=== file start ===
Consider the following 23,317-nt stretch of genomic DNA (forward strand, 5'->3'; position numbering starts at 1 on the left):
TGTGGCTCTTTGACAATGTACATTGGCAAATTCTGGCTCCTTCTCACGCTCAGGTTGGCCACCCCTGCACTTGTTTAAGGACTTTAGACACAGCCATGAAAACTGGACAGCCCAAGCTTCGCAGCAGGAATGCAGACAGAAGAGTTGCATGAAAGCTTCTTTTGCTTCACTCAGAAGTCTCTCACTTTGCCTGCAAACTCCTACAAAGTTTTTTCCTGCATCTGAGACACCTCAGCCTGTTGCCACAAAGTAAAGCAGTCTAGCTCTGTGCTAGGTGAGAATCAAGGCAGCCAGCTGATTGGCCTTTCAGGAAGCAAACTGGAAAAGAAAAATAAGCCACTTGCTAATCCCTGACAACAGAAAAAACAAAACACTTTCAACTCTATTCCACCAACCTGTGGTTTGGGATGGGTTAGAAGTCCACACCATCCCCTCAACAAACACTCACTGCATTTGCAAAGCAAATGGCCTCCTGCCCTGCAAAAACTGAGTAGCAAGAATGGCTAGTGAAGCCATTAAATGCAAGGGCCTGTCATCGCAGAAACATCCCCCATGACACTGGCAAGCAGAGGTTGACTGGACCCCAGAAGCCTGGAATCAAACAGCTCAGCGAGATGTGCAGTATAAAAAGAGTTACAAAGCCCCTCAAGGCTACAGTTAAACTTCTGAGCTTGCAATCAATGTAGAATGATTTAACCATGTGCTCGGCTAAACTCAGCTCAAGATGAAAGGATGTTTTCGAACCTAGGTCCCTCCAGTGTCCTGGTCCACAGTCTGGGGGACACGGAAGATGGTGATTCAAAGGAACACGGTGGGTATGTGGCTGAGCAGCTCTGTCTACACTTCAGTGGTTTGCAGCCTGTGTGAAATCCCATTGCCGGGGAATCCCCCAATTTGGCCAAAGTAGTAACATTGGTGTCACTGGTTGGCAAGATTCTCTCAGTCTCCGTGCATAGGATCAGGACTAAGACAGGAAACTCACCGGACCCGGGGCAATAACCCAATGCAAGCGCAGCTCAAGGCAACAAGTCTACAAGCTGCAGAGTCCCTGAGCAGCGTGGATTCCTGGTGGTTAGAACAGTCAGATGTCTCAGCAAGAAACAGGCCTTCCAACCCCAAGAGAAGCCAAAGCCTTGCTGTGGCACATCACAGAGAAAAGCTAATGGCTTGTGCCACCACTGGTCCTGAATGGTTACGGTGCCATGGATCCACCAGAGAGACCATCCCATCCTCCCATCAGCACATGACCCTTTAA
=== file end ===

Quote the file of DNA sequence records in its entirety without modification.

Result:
Consider the following 23,317-nt stretch of genomic DNA (forward strand, 5'->3'; position numbering starts at 1 on the left):
TGTGGCTCTTTGACAATGTACATTGGCAAATTCTGGCTCCTTCTCACGCTCAGGTTGGCCACCCCTGCACTTGTTTAAGGACTTTAGACACAGCCATGAAAACTGGACAGCCCAAGCTTCGCAGCAGGAATGCAGACAGAAGAGTTGCATGAAAGCTTCTTTTGCTTCACTCAGAAGTCTCTCACTTTGCCTGCAAACTCCTACAAAGTTTTTTCCTGCATCTGAGACACCTCAGCCTGTTGCCACAAAGTAAAGCAGTCTAGCTCTGTGCTAGGTGAGAATCAAGGCAGCCAGCTGATTGGCCTTTCAGGAAGCAAACTGGAAAAGAAAAATAAGCCACTTGCTAATCCCTGACAACAGAAAAAACAAAACACTTTCAACTCTATTCCACCAACCTGTGGTTTGGGATGGGTTAGAAGTCCACACCATCCCCTCAACAAACACTCACTGCATTTGCAAAGCAAATGGCCTCCTGCCCTGCAAAAACTGAGTAGCAAGAATGGCTAGTGAAGCCATTAAATGCAAGGGCCTGTCATCGCAGAAACATCCCCCATGACACTGGCAAGCAGAGGTTGACTGGACCCCAGAAGCCTGGAATCAAACAGCTCAGCGAGATGTGCAGTATAAAAAGAGTTACAAAGCCCCTCAAGGCTACAGTTAAACTTCTGAGCTTGCAATCAATGTAGAATGATTTAACCATGTGCTCGGCTAAACTCAGCTCAAGATGAAAGGATGTTTTCGAACCTAGGTCCCTCCAGTGTCCTGGTCCACAGTCTGGGGGACACGGAAGATGGTGATTCAAAGGAACACGGTGGGTATGTGGCTGAGCAGCTCTGTCTACACTTCAGTGGTTTGCAGCCTGTGTGAAATCCCATTGCCGGGGAATCCCCCAATTTGGCCAAAGTAGTAACATTGGTGTCACTGGTTGGCAAGATTCTCTCAGTCTCCGTGCATAGGATCAGGACTAAGACAGGAAACTCACCGGACCCGGGGCAATAACCCAATGCAAGCGCAGCTCAAGGCAACAAGTCTACAAGCTGCAGAGTCCCTGAGCAGCGTGGATTCCTGGTGGTTAGAACAGTCAGATGTCTCAGCAAGAAACAGGCCTTCCAACCCCAAGAGAAGCCAAAGCCTTGCTGTGGCACATCACAGAGAAAAGCTAATGGCTTGTGCCACCACTGGTCCTGAATGGTTACGGTGCCATGGATCCACCAGAGAGACCATCCCATCCTCCCATCAGCACATGACCCTTTAA